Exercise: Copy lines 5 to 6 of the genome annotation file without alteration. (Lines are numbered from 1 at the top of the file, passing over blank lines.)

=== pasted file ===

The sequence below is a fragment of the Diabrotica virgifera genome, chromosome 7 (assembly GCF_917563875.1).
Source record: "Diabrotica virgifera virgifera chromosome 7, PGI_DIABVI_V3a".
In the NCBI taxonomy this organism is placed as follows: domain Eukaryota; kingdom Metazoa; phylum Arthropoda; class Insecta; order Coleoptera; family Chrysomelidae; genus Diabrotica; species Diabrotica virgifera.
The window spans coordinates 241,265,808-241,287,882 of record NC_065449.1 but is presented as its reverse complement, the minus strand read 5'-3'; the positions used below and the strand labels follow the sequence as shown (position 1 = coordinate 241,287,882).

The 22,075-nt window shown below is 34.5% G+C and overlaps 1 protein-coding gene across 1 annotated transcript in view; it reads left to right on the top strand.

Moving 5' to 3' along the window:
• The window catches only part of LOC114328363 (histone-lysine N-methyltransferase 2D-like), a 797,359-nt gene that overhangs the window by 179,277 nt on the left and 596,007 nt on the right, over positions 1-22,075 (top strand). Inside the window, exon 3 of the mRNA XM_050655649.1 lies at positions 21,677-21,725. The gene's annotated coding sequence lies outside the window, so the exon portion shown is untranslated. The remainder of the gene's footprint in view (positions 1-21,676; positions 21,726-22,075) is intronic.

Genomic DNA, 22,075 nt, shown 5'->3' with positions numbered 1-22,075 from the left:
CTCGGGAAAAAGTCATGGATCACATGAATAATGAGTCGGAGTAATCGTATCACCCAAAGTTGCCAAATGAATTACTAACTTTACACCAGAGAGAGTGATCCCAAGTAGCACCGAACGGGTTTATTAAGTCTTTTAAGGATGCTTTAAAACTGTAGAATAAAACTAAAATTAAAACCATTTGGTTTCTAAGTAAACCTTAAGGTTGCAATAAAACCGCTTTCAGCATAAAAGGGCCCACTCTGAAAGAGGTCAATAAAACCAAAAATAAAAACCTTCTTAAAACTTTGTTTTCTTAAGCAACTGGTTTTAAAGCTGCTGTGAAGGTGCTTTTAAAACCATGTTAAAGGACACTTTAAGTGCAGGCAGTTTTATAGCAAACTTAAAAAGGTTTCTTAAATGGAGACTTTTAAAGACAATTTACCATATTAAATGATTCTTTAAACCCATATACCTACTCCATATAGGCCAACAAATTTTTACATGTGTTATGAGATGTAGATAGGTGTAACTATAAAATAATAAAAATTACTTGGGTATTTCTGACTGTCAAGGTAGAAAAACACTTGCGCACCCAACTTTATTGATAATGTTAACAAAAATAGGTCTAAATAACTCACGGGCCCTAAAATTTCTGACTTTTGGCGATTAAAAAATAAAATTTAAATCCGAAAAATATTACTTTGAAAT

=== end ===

The 22,075-nt window shown below is 34.5% G+C and overlaps 1 protein-coding gene across 1 annotated transcript in view; it reads left to right on the top strand.

Moving 5' to 3' along the window: